"Even when the rainbow seems to pass right by me....I'm still finding Gold in the clouds....."

18 April 2017

2017 Book Review #14: Miller's Valley

The author of this book used to be a journalist and I used to read her column in the NY Times when I was first married.

I've read many of her novels and all of them have been excellent.

This one is no exception although not my favorite one.


The Miller family has lived for many generations in the valley which is a small American town that is about to experience some major changes.  The story begins in the 1960s and goes into the 1970s and most of the book is during that time until the voice of Mimi Miller, a young girl at the beginning, is in her mid-60s in the 1990s.

Mimi has two older brothers:  Eddie who went away to college, and Tommy, a "free spirit" type of high schooler.  Mimi and Tommy live with their parents on the family farm.  Aunt Ruth, who never leaves her house, lives in the little house on their property, behind their own home.

Mimi observes people around her...particularly her family members and as she grows, she discovers things like the poison of family secrets, the dangers of gossip, problems in marriage, and the imbalance of friendships.  She also learns about the risks to love, loyalty, and passion.

She also learns what the government really wants to do with Miller's Valley!!  What will happen to her beloved hometown?

Mimi learns that "home can be a place where it's just as easy to feel lost as it is to feel contented."

Mimi's mother is a full time nurse and struggles with keeping her family together.  Tommy becomes a different person after signing up to serve in the Vietnam War and her sister, known as Aunt Ruth, continues to act traumatized by some kind of mysterious memory.  Her husband tries to balance two worlds and Mimi's mother realizes that she wants a different life for Mimi.  Mimi must escape from the town to find her own way in life.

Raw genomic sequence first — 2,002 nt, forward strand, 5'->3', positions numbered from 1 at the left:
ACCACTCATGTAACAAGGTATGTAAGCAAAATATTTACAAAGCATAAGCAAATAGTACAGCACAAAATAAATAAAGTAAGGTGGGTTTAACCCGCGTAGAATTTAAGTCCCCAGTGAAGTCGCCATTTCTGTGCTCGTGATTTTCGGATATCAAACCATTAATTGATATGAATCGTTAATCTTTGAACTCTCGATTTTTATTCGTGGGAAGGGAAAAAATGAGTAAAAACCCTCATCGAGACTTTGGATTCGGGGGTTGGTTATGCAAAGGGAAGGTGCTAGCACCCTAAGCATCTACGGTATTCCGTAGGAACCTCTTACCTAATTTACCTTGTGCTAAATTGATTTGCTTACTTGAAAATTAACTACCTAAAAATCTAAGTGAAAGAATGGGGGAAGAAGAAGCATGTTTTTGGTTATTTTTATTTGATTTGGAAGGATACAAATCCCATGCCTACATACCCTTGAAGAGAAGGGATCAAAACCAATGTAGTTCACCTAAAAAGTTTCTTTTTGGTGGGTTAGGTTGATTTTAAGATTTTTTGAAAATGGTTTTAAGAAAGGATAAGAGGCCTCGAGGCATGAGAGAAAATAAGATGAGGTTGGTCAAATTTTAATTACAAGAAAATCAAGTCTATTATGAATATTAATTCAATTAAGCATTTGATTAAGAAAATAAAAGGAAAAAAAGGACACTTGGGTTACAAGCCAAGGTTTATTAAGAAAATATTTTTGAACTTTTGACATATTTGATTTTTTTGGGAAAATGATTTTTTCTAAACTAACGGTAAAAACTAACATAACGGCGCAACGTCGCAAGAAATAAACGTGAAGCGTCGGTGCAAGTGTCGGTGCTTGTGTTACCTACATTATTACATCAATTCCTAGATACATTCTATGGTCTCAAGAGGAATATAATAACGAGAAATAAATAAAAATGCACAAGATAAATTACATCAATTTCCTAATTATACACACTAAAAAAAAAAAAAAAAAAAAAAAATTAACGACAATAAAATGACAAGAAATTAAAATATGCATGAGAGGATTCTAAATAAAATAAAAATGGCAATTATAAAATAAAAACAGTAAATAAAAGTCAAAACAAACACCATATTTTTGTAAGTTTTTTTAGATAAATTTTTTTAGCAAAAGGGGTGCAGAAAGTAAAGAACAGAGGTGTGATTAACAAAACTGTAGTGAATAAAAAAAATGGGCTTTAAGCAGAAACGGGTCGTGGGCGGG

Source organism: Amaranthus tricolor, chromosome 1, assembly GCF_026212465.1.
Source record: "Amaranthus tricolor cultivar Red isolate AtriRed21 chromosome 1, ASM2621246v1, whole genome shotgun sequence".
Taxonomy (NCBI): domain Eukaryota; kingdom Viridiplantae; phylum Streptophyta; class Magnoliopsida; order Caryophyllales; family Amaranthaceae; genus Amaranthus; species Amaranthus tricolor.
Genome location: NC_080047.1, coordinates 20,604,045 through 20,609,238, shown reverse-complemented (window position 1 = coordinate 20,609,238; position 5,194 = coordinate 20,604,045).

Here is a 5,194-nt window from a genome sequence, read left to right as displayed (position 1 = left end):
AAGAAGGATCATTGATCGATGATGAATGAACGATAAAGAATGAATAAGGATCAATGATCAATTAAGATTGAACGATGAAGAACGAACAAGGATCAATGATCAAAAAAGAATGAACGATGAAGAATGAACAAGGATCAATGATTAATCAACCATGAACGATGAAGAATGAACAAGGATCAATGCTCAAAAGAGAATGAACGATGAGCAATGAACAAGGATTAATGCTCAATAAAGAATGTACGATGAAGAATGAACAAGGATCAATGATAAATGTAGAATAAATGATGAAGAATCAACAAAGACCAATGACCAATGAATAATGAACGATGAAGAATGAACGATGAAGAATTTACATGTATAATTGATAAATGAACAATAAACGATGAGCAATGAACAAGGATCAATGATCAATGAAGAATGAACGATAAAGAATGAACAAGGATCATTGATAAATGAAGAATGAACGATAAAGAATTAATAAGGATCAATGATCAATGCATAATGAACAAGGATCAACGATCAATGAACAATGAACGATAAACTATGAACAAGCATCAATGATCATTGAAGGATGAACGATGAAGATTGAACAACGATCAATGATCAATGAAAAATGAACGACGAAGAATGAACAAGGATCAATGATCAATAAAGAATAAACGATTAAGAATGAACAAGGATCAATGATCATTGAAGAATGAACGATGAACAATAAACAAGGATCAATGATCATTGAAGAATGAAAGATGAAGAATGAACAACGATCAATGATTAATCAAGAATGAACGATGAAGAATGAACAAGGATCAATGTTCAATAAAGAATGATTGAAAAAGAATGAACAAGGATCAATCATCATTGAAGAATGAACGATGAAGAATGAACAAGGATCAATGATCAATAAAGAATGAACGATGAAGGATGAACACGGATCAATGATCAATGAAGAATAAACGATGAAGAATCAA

As Mimi grows up and becomes college-aged, she learns just how very fragile life can be....and how fragile yet exciting following dreams can be.


It's been awhile since I've read one of this author's books and I thoroughly enjoyed it like all the previous ones I've read.  

This book deals with family, loss, memory, friendship, and discovering a new identity or embracing who you really are.

The characters are all very believable and real and very "small town USA".

At first I thought the author was depicting the small town to the north-west of where I live which really did have a resevoir/dam built and flooded an entire village, which to this day, you can still "feel" under your feet if you stand in certain parts of the lake.

The story has a definite feel of "matriarchal strength" to it.  The mother is the strong one....Dad (known as Bud) just does odd jobs and tries to run a farm but the farm really is no longer a working farm.  The story takes a turn when Bud has a stroke.

Another character whom I really liked was Mimi's childhood friend Donald....this relationship is special and the way they come together at the end of the story is very well done.

This book teaches that no matter where you go in life, your childhood home...your hometown....will always be a part of your heart.

In my opinion, this book is appropriate for ages 14 and older.

On a scale of 1-10, with 10 being the highest, I rate this a 10.

1 comment:

Susanne said...

I like stories set in this time period so I'll have to check this one out.